FrancescoAntonioSoldato

Filippo’s birth record

Francesco Antonio Ferraro stated he was 26, living in Marcianise, and at the time of Filippo’s birth was by profession Soldato del Terzo Cacciatori (Soldier of the 3rd Hunters). This is in fact the correct Filippo Ferraro because, on the second page of his birth record, the Cancelliere di Marcianise added a notation detailing his third marriage to Mationa Vitale in San Prisco to this original record.

 

Fanteria Leggera, Battaglioni Cacciatori Campani, Terzo

Now he goes from plain Antonio, the hired hand, to Francesco Antonio, soldier. Before 3 x great grandfather Francesco Antonio Ferraro moved to San Prisco and became a hired hand, he was in the Royal Army of an Austrian controlled Bourbon ruler, King Ferdinand IV of Naples as part of the Fanteria Leggera, Battaglioni Cacciatori Campani, Terzo or Light infantry, Campanian Hunters Battalion, 3rd Division. Royal armies at that time in Italy weren’t built from mandatory drafts. Those came in 1862 when his son Angelo joined the cavalry. Ferdinand’s new larger army was formed after he regained his crown in 1815 and when he combined Southern Italy and Sicily into the Kingdom of the Two Sicilies. It was made up of 57,000 men. 52 battalions of infantry made up 47,000 soldiers. 24 squadrons of cavalry made up of 4,800 cavalieri. Lastly, 5,000 men making up the artillery. (The italicized information was loosely gathered and translated from an Italian website obtained through google.)

uniformi.png

King Ferdinand’s Soldier’s Uniform from the early 1820s 

If Francesco Antonio Ferraro served from around 1818-1824 (making him age 20 to 26) he MAY have been involved in an 1820 military revolt in Naples against the Bourbon rule which was completely controlled by Austria. Or he MAY have been part of the Campani troops that were used to put down a Sicilian revolt for independence in 1820. Again, google was a friend here because, we do not have any military documents from Italy on Francesco Antonio Ferraro.

So Francesco Antonio Ferraro was in the Royal Army as was his son Capitano Angelo Ferraro as was his son Carmine Ferraro. Was Francesco Antonio Ferraro’s father also involved in the military?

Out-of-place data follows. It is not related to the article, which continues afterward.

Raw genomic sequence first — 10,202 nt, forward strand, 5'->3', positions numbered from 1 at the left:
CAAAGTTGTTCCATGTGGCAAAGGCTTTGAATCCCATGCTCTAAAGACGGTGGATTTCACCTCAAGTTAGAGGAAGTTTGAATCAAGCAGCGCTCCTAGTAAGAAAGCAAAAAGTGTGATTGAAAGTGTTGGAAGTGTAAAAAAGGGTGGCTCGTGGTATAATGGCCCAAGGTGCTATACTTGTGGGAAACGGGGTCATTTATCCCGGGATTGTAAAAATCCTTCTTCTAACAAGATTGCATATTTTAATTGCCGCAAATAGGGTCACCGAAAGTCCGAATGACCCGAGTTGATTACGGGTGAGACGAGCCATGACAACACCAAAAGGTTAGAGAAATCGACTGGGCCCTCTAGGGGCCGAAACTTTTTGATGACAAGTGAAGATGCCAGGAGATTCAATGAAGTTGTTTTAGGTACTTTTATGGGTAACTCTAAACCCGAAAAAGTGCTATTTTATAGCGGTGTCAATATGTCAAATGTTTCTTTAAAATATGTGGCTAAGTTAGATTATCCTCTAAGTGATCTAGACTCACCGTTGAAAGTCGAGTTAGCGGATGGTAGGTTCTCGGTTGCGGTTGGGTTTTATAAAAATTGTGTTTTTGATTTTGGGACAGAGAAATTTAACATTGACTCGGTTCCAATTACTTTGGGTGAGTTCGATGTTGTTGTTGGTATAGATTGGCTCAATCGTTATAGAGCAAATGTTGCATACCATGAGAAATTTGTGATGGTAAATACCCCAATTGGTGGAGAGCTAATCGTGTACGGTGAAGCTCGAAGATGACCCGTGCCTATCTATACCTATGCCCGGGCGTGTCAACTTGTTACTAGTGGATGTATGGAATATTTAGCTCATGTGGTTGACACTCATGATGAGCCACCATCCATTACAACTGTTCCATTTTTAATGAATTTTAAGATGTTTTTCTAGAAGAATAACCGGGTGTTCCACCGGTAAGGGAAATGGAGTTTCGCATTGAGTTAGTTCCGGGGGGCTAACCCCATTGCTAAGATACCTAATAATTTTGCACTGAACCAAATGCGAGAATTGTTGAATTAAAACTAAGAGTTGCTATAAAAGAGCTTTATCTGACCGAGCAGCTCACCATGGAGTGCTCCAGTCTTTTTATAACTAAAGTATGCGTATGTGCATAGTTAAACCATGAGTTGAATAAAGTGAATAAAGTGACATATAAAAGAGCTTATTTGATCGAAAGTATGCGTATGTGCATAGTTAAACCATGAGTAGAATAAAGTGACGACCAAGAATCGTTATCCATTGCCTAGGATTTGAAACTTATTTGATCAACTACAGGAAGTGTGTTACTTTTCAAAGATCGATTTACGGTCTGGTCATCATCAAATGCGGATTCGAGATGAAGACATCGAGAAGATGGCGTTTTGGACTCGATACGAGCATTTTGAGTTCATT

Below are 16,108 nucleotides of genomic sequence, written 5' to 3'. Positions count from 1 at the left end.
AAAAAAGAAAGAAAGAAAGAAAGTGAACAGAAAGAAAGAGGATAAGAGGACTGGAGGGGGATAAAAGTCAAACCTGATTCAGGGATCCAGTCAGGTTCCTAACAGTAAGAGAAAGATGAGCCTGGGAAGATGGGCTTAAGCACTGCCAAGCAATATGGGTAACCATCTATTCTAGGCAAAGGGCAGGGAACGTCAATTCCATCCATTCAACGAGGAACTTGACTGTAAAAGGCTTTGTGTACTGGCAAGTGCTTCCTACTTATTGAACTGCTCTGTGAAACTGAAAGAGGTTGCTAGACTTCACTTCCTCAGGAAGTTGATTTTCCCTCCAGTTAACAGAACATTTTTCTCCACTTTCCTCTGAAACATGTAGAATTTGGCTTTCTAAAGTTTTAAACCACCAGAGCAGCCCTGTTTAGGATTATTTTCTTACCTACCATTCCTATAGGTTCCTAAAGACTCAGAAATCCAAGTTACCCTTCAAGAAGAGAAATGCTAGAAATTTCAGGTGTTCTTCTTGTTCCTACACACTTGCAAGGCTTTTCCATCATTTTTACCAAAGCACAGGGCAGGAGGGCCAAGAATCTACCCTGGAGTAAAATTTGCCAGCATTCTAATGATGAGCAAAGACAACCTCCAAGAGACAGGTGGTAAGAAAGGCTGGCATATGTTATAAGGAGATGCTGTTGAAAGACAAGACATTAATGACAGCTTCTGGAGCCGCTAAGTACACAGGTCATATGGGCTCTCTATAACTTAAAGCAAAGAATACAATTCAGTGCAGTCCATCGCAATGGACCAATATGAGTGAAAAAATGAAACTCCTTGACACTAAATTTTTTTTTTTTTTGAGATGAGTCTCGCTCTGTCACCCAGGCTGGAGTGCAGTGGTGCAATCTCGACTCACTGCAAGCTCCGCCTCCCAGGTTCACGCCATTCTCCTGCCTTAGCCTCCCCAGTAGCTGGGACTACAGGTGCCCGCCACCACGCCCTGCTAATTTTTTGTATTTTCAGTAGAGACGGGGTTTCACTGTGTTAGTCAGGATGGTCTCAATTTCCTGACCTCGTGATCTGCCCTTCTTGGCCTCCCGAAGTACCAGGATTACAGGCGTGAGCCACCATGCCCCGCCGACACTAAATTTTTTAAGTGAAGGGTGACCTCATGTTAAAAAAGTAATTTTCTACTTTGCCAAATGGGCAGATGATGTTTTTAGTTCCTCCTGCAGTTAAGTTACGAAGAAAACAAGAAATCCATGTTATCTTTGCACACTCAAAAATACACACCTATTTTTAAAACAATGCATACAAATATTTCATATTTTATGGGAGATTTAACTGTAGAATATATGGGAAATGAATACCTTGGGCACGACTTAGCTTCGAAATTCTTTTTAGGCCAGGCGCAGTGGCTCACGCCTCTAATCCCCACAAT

How do you get a military record as old as at least 1824 from Campania? Where did Francesco Antonio marry? Marcianise?

Maybe…but now I must add a stack of Leies, Lais, Leis, Lays, Leys, and Leys into the tree, find information about Fritz Eckebrecht’s mother, locate Louis Kirsch’s origins in Germany, add another 100 ancestors into the Abruzzo tree, and research a Mistress of the Foundling Wheel.

 

-A

 

Veterans Day 2015 ~~ Part II: The Fallen

~~ Veterans Day 2015 ~~ Part II:  The Fallen ~~

Nonno

NonnoMilitary 

Biagio Filippo Marcella

Nato il 3 febbraio 1922

Figlio di Cesidio e Serafina Merlenghi

Matricola No: 20440

Alpini, Battaglione L’Aquila, 9th Reggimento Julia

Ferito 22 Dicembre 1942

Deceduti Gennaio ? 1943, Russia

Unione Nazionale Italiana Reduci di Russia

On his military record from the Archivio di Stato di Teramo it is transcribed:

Chiarato allo armi e giunto 17 Gen 1942

Ca ned 9th Regiment Alpini Battaglione L’Aquila 143, 20440

Camp. PM 202 Russia                       ?

Era Ricoverato all ospedale di Karkov                 ?

Dichiarato disperse 6-1-1943 come da verbale

D’impossibilita rilasciato dal commando del

Distretto militare di Teramo in data 14-4-1948 

Parificato a Teramo

Il 20-1-1950 

Parificato a Teramo il 1-2-1985  

 

Called to Arms January 17, 1942

9th Regiment Alpine Battalion L’Aquila 143, 20440

Camp PM 202 Russia                   Date?

He was hospitalized at hospital of Karkov           Date? 1/6/1943 declared verbally missing on the impossibility of being found – issued by command Military District of Teramo on 4/14/1948

Equalized in Teramo the 1/20/1950 Equalized in the Teramo 2/1/1985

 

~and~

Caporale Antonio Merlenghi, 281 reggimento fanteria, nato il 6 dicembre 1887 a Farindola. Figlio di Cesidio Merlenghi e Maria Michela Cirone. Distretto militare di Teramo, morto il 27 ottobre 1918 nelle Grave di Papadopoli, Battaglia di Vittorio-Veneto per ferite riportate in combattimento.  Decorato di Medaglia D’Argento al Valore Militare